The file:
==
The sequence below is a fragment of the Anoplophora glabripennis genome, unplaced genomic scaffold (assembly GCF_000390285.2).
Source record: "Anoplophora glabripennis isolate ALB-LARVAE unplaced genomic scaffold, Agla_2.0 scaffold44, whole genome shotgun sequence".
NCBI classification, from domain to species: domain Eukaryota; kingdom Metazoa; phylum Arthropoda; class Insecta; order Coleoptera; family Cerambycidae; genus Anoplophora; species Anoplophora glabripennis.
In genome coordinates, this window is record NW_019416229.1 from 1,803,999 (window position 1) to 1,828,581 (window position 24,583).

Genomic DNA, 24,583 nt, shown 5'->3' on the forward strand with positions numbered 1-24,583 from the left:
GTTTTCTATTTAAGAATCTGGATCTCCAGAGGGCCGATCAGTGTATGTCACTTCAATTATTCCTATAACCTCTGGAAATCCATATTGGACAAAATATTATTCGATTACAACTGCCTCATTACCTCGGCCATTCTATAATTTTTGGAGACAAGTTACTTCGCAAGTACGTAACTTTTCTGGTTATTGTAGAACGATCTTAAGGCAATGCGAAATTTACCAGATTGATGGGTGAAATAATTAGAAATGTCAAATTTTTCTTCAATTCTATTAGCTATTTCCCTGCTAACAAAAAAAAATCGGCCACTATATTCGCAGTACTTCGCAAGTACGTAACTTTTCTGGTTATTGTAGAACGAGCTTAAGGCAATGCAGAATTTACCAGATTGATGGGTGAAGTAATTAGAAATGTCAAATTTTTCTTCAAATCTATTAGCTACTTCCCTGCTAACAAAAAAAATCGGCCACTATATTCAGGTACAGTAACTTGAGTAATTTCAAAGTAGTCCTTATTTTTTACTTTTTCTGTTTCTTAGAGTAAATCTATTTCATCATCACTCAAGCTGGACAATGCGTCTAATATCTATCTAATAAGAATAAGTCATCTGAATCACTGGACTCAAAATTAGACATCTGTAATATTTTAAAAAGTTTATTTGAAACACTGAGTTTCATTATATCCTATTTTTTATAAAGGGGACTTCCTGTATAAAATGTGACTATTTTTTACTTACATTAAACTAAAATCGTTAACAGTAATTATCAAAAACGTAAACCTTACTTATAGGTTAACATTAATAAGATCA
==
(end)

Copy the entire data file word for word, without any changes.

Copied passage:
The sequence below is a fragment of the Anoplophora glabripennis genome, unplaced genomic scaffold (assembly GCF_000390285.2).
Source record: "Anoplophora glabripennis isolate ALB-LARVAE unplaced genomic scaffold, Agla_2.0 scaffold44, whole genome shotgun sequence".
NCBI classification, from domain to species: domain Eukaryota; kingdom Metazoa; phylum Arthropoda; class Insecta; order Coleoptera; family Cerambycidae; genus Anoplophora; species Anoplophora glabripennis.
In genome coordinates, this window is record NW_019416229.1 from 1,803,999 (window position 1) to 1,828,581 (window position 24,583).

Genomic DNA, 24,583 nt, shown 5'->3' on the forward strand with positions numbered 1-24,583 from the left:
GTTTTCTATTTAAGAATCTGGATCTCCAGAGGGCCGATCAGTGTATGTCACTTCAATTATTCCTATAACCTCTGGAAATCCATATTGGACAAAATATTATTCGATTACAACTGCCTCATTACCTCGGCCATTCTATAATTTTTGGAGACAAGTTACTTCGCAAGTACGTAACTTTTCTGGTTATTGTAGAACGATCTTAAGGCAATGCGAAATTTACCAGATTGATGGGTGAAATAATTAGAAATGTCAAATTTTTCTTCAATTCTATTAGCTATTTCCCTGCTAACAAAAAAAAATCGGCCACTATATTCGCAGTACTTCGCAAGTACGTAACTTTTCTGGTTATTGTAGAACGAGCTTAAGGCAATGCAGAATTTACCAGATTGATGGGTGAAGTAATTAGAAATGTCAAATTTTTCTTCAAATCTATTAGCTACTTCCCTGCTAACAAAAAAAATCGGCCACTATATTCAGGTACAGTAACTTGAGTAATTTCAAAGTAGTCCTTATTTTTTACTTTTTCTGTTTCTTAGAGTAAATCTATTTCATCATCACTCAAGCTGGACAATGCGTCTAATATCTATCTAATAAGAATAAGTCATCTGAATCACTGGACTCAAAATTAGACATCTGTAATATTTTAAAAAGTTTATTTGAAACACTGAGTTTCATTATATCCTATTTTTTATAAAGGGGACTTCCTGTATAAAATGTGACTATTTTTTACTTACATTAAACTAAAATCGTTAACAGTAATTATCAAAAACGTAAACCTTACTTATAGGTTAACATTAATAAGATCA